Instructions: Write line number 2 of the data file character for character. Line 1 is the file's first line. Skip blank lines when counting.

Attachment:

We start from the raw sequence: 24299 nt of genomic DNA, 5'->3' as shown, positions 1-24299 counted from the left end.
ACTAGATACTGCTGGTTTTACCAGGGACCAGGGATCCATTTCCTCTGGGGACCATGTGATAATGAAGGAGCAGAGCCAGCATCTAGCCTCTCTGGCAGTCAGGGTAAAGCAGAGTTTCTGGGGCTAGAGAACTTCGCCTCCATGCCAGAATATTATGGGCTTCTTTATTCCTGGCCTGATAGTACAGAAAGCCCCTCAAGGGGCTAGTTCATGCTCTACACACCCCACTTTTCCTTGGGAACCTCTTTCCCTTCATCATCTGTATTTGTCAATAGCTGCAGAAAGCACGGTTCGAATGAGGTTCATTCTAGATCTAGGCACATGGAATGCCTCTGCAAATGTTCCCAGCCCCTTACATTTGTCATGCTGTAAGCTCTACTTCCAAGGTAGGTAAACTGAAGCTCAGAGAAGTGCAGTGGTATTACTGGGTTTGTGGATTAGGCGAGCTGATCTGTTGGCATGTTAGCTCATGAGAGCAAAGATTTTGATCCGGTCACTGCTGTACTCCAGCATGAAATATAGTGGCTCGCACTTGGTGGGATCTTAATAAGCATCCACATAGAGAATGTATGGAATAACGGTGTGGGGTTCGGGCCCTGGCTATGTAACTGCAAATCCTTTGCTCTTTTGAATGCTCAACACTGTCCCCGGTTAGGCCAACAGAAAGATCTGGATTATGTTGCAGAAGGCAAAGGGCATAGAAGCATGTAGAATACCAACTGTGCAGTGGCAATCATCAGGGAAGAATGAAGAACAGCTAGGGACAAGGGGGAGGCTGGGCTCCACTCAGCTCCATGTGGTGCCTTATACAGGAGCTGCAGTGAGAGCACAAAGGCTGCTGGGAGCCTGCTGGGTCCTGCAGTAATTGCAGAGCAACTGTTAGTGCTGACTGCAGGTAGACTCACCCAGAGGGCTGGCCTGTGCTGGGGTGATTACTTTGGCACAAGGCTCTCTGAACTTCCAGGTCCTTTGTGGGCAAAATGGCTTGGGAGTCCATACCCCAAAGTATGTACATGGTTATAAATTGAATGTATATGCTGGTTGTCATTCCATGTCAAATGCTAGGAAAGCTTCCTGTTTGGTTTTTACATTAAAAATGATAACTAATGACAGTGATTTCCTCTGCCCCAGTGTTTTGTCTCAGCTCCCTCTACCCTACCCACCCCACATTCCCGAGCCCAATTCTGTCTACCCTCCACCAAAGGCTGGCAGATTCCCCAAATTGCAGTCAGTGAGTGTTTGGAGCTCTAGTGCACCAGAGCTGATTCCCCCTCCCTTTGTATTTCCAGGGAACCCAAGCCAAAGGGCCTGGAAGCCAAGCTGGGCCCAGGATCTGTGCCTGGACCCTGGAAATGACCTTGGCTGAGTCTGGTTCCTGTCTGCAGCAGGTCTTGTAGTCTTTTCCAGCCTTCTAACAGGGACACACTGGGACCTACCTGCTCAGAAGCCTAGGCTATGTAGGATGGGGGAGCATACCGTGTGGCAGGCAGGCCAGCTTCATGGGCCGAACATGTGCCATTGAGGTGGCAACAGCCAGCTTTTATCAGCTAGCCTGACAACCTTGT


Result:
ACTAGATACTGCTGGTTTTACCAGGGACCAGGGATCCATTTCCTCTGGGGACCATGTGATAATGAAGGAGCAGAGCCAGCATCTAGCCTCTCTGGCAGTCAGGGTAAAGCAGAGTTTCTGGGGCTAGAGAACTTCGCCTCCATGCCAGAATATTATGGGCTTCTTTATTCCTGGCCTGATAGTACAGAAAGCCCCTCAAGGGGCTAGTTCATGCTCTACACACCCCACTTTTCCTTGGGAACCTCTTTCCCTTCATCATCTGTATTTGTCAATAGCTGCAGAAAGCACGGTTCGAATGAGGTTCATTCTAGATCTAGGCACATGGAATGCCTCTGCAAATGTTCCCAGCCCCTTACATTTGTCATGCTGTAAGCTCTACTTCCAAGGTAGGTAAACTGAAGCTCAGAGAAGTGCAGTGGTATTACTGGGTTTGTGGATTAGGCGAGCTGATCTGTTGGCATGTTAGCTCATGAGAGCAAAGATTTTGATCCGGTCACTGCTGTACTCCAGCATGAAATATAGTGGCTCGCACTTGGTGGGATCTTAATAAGCATCCACATAGAGAATGTATGGAATAACGGTGTGGGGTTCGGGCCCTGGCTATGTAACTGCAAATCCTTTGCTCTTTTGAATGCTCAACACTGTCCCCGGTTAGGCCAACAGAAAGATCTGGATTATGTTGCAGAAGGCAAAGGGCATAGAAGCATGTAGAATACCAACTGTGCAGTGGCAATCATCAGGGAAGAATGAAGAACAGCTAGGGACAAGGGGGAGGCTGGGCTCCACTCAGCTCCATGTGGTGCCTTATACAGGAGCTGCAGTGAGAGCACAAAGGCTGCTGGGAGCCTGCTGGGTCCTGCAGTAATTGCAGAGCAACTGTTAGTGCTGACTGCAGGTAGACTCACCCAGAGGGCTGGCCTGTGCTGGGGTGATTACTTTGGCACAAGGCTCTCTGAACTTCCAGGTCCTTTGTGGGCAAAATGGCTTGGGAGTCCATACCCCAAAGTATGTACATGGTTATAAATTGAATGTATATGCTGGTTGTCATTCCATGTCAAATGCTAGGAAAGCTTCCTGTTTGGTTTTTACATTAAAAATGATAACTAATGACAGTGATTTCCTCTGCCCCAGTGTTTTGTCTCAGCTCCCTCTACCCTACCCACCCCACATTCCCGAGCCCAATTCTGTCTACCCTCCACCAAAGGCTGGCAGATTCCCCAAATTGCAGTCAGTGAGTGTTTGGAGCTCTAGTGCACCAGAGCTGATTCCCCCTCCCTTTGTATTTCCAGGGAACCCAAGCCAAAGGGCCTGGAAGCCAAGCTGGGCCCAGGATCTGTGCCTGGACCCTGGAAATGACCTTGGCTGAGTCTGGTTCCTGTCTGCAGCAGGTCTTGTAGTCTTTTCCAGCCTTCTAACAGGGACACACTGGGACCTACCTGCTCAGAAGCCTAGGCTATGTAGGATGGGGGAGCATACCGTGTGGCAGGCAGGCCAGCTTCATGGGCCGAACATGTGCCATTGAGGTGGCAACAGCCAGCTTTTATCAGCTAGCCTGACAACCTTGT